Business

Average Canadian house price rose to $540,000 last month, up 15% in past year

The average price of a Canadian home that sold in February was $540,000, a figure that rose by 15.2 per cent in the previous 12 months, the group that represents Canadian realtors says.

Outside of Toronto and Vancouver, average price was $410,000

Home prices have risen by 15 per cent, on average, across Canada in the past year, CREA says. (Ty Wright/Bloomberg)

The average price of a Canadian home that sold in February was $540,000, a figure that rose by 15.2 per cent in the previous 12 months, the group that represents Canadian realtors says.

The Canadian Real Estate Association said Monday that the number of sales rose, too, by 5.9 per cent. That's "one of the larger month-over-month gains of the past decade," the group that represents 130,000 Canadian realtors said.

"Home prices are accelerating in markets where listings are in increasingly short supply, specifically in Ontario,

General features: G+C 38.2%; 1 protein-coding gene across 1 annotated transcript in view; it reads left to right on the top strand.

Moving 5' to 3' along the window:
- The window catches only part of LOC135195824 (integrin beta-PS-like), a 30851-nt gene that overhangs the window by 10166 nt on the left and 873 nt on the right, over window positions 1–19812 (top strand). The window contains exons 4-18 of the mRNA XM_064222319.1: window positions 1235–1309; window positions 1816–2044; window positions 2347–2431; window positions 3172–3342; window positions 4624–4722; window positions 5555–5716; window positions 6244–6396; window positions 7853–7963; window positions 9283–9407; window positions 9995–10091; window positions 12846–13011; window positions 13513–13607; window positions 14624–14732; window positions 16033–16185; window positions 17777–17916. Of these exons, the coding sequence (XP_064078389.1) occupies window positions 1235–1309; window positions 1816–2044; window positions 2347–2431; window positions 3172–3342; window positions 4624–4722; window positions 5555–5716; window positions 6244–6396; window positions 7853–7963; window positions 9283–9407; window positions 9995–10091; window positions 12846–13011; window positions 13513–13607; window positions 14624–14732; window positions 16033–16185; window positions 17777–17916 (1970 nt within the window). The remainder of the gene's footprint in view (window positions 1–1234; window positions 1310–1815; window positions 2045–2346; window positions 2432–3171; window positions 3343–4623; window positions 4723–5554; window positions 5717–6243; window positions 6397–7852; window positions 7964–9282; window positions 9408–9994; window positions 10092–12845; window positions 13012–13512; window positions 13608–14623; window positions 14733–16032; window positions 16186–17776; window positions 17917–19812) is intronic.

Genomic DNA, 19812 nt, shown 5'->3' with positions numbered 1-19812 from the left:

Quebec and the Maritimes which together account for about two-thirds of national sales activity," said Jason Stephen,
president of CREA.

CREA says the average figure can be misleading because it is skewed by sales of numerous expensive homes in Toronto and Vancouver. If those two cities are stripped out of the numbers, the average house price was $410,000 during the month.

TD Bank economist Brian DePratto said that while the market appears to be strong, he notes that the figures released Monday are backwards looking.

"February's solid gain points to solid underlying demand for housing. However, conditions changed significantly in March due to the spread COVID-19. As such, activity is likely to slow substantially in the near-term, if not retrench," he said.

Bank of Montreal economist Priscilla Thiagamoorthy noted that despite the overall strength, the numbers were a mixed bag across the country.

"Among the major cities, Ottawa, Montreal and Toronto posted solid gains while the recovery in Vancouver continued," she said. "Turning to the prairies: Calgary, Edmonton, Regina and Winnipeg were soggy, though most have stabilized since the start of last year."

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